Members of the Scottish Parliament (MSPs) on the health and sport committee said decent policies are already in place but this is “not necessarily translating into healthy outcomes”.
The cross-party group therefore urged the government to consider new legislation. Promotion and advertising should be the principal targets, they explained in a letter to health minister Aileen Campbell.
The Scottish Government is currently pulling together a national obesity strategy, which campaigners hope will go further than the UK’s much-maligned childhood obesity strategy. Junk food taxes and advertising restrictions are reported to be under consideration, with Scotland’s newly formed food authority prepared to take a hard line should industry-led initiatives fail to work.
However, the Scottish Food & Drink Federation (SFDF) said the plan must mirror the one in the UK or the government risks placing additional burdens on Scottish businesses. Any extra regulation in Scotland “will make the cost of business more expensive here than it is in the rest of the UK”, SFDF director David Thomson told FoodNavigator. “These business barriers are not good for the economy,” he warned.
Thomson cited the example of Scotland introducing laws on labelling, through the EU Food Information to Consumers regulation, that didn’t reflect the UK approach. “You would need different stock keeping units (SKUs) for different parts of the country and that is an unnecessary cost,” he explained. The government must look at whether some of these policies add to the cost of doing business, he added.
Policy for our times
Times of austerity make it harder to implement any policy, much less a bold one, and with Scotland hit by falling oil prices it’s likely the new plan will follow the lead set by the UK government in London. “Implementing a comprehensive obesity policy, such as the committee would like, is more difficult now than it has been in the past,” noted Professor Jack Winkler, emeritus professor of nutrition policy at London Metropolitan University.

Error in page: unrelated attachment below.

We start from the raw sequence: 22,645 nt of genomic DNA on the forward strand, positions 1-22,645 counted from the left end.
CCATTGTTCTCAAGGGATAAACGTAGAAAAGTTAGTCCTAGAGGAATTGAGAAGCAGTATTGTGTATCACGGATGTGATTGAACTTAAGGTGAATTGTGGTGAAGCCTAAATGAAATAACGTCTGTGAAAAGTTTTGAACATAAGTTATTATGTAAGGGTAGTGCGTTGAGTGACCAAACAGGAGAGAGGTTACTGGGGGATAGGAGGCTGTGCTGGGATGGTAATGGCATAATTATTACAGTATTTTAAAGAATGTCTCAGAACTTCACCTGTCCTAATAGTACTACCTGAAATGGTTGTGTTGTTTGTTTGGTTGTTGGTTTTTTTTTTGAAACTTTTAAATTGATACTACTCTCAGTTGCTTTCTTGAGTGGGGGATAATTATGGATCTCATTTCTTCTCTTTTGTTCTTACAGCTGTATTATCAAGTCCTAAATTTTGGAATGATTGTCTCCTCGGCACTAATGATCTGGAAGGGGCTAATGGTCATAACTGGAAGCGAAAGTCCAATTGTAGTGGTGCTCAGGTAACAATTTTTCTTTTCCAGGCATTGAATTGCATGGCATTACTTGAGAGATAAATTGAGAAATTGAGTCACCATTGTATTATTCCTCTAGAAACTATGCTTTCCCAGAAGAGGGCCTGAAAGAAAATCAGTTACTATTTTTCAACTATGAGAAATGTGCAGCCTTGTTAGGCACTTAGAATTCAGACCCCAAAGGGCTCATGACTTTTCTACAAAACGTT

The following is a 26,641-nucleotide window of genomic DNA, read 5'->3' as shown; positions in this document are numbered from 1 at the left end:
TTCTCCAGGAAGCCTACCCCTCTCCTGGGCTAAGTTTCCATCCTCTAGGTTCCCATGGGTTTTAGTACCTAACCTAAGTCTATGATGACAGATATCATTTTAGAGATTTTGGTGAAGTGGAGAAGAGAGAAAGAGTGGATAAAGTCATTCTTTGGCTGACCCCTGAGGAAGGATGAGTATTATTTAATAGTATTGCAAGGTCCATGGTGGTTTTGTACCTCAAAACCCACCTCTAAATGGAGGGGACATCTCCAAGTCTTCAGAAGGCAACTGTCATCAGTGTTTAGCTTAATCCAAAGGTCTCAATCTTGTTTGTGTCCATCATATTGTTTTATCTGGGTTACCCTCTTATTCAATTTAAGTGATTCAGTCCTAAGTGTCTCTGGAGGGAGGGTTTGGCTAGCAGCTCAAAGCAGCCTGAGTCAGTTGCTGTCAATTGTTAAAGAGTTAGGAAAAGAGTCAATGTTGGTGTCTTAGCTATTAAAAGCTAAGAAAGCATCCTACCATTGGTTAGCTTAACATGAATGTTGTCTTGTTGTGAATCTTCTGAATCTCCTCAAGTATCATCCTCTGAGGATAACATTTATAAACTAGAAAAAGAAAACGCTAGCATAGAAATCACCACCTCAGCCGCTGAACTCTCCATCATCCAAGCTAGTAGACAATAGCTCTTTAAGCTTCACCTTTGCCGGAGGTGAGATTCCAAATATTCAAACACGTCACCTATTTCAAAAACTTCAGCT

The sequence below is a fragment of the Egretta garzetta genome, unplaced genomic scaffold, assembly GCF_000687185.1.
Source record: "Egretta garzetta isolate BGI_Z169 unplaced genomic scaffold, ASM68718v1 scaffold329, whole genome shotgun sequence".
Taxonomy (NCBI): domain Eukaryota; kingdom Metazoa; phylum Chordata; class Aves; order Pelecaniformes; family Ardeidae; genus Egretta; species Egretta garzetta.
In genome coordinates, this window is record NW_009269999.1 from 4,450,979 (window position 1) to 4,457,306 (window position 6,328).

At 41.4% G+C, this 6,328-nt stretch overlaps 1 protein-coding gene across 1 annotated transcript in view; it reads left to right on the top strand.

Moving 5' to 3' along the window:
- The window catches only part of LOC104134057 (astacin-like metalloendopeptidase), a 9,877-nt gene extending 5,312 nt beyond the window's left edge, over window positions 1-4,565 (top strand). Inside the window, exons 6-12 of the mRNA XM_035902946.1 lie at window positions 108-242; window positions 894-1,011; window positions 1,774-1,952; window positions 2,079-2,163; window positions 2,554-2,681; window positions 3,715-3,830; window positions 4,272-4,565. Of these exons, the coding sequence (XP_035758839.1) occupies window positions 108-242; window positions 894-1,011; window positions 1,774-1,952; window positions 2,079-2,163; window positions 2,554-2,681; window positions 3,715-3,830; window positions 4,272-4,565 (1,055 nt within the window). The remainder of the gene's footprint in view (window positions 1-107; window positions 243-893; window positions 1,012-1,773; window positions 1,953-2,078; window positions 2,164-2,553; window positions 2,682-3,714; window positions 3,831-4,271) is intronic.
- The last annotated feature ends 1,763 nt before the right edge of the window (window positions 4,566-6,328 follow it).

He said reformulation is “a policy for our times. It is ‘voluntary’ and uncertain/variable, but it has the great advantage of benefiting everyone, not just those interested in ‘healthy eating’,” he added.
The big bonus for politicians is that it’s the private sector rather than government that foots the (fairly sizeable) bill for reformulation. At the heart of the UK’s plan are targets to cut sugar by 20% in various categories as well as a levy on sugar-sweetened drinks. SFDF’s Thomson is hopeful these targets can be met, but it won’t be easy, he added.
He also believes a strategy akin to the UK’s can deliver results in a country where 65% of adults are overweight and 29% are obese. The committee noted how the gap between the least and most deprived is also widening when it comes to obesity: people on low incomes with very small budgets will prioritise calories over nutrients, they said.
“If we don’t act now, we will be condemning future generations to a lifetime of poor health which is often driven by poverty leading to poor dietary choices,” explained committee convenor Neil Findlay.
The MSPs noted the “staggering” amounts of food currently bought on promotion, with the “vast majority” of price-promoted food being unhealthy. Research by consumer Which? last year indicated that 53% of more than 77,000 products on promotion were ‘less healthy’.
The expansion of the Committee of Advertising Practice – prevent brands pushing foods high in fat, salt and sugar in all non-broadcast media specifically targeted at children – was welcomed.
Still, research in 2015 showed that nearly three-quarters of food and drinking marketing seen by children in Scotland is for junk food. And Campbell has already suggested that she would seek devolution of advertising powers from the UK to Scotland should the UK government not rethink its position on a pre-9pm ban on junk food ads.